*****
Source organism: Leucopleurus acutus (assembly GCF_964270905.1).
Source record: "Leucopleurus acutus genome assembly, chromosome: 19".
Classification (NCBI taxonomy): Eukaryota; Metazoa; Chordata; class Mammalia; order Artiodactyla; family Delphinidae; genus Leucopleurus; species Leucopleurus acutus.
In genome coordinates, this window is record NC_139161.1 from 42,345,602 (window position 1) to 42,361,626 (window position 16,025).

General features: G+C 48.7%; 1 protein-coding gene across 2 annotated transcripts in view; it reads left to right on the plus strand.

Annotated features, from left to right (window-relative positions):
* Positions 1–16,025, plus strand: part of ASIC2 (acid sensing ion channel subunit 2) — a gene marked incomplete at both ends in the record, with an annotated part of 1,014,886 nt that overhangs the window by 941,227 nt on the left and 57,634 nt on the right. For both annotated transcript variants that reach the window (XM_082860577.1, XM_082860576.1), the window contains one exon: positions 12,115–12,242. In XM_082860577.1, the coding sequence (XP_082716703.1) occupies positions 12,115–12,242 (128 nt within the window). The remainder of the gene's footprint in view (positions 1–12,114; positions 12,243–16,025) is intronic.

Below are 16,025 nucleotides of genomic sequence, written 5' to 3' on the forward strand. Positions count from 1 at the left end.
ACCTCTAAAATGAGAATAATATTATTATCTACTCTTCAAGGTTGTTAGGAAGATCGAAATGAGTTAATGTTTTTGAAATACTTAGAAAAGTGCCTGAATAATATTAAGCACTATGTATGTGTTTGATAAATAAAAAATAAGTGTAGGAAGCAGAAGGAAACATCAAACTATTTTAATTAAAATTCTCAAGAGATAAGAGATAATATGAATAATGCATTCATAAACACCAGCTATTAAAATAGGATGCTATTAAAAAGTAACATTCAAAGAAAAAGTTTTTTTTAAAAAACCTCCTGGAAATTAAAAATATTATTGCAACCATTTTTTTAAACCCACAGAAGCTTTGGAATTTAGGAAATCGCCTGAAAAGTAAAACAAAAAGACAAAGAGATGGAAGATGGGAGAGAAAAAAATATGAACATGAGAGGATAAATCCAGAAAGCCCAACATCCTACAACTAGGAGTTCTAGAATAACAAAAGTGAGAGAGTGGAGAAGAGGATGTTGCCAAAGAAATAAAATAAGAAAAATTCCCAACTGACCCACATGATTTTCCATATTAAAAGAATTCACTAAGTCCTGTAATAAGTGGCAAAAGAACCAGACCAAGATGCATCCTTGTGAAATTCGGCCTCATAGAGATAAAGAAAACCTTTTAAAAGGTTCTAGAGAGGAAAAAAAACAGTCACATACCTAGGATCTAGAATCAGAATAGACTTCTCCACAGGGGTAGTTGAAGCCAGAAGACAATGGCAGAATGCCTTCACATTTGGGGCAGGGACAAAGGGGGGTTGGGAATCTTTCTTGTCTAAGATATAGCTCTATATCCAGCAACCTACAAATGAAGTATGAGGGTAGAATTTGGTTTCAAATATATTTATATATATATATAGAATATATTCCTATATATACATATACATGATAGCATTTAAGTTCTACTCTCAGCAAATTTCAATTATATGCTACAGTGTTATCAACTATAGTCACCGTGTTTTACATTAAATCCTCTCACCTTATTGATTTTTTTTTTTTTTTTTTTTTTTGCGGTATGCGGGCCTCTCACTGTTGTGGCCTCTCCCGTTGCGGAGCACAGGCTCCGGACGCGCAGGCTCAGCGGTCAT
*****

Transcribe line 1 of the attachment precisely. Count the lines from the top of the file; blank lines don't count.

Source organism: Leucopleurus acutus (assembly GCF_964270905.1).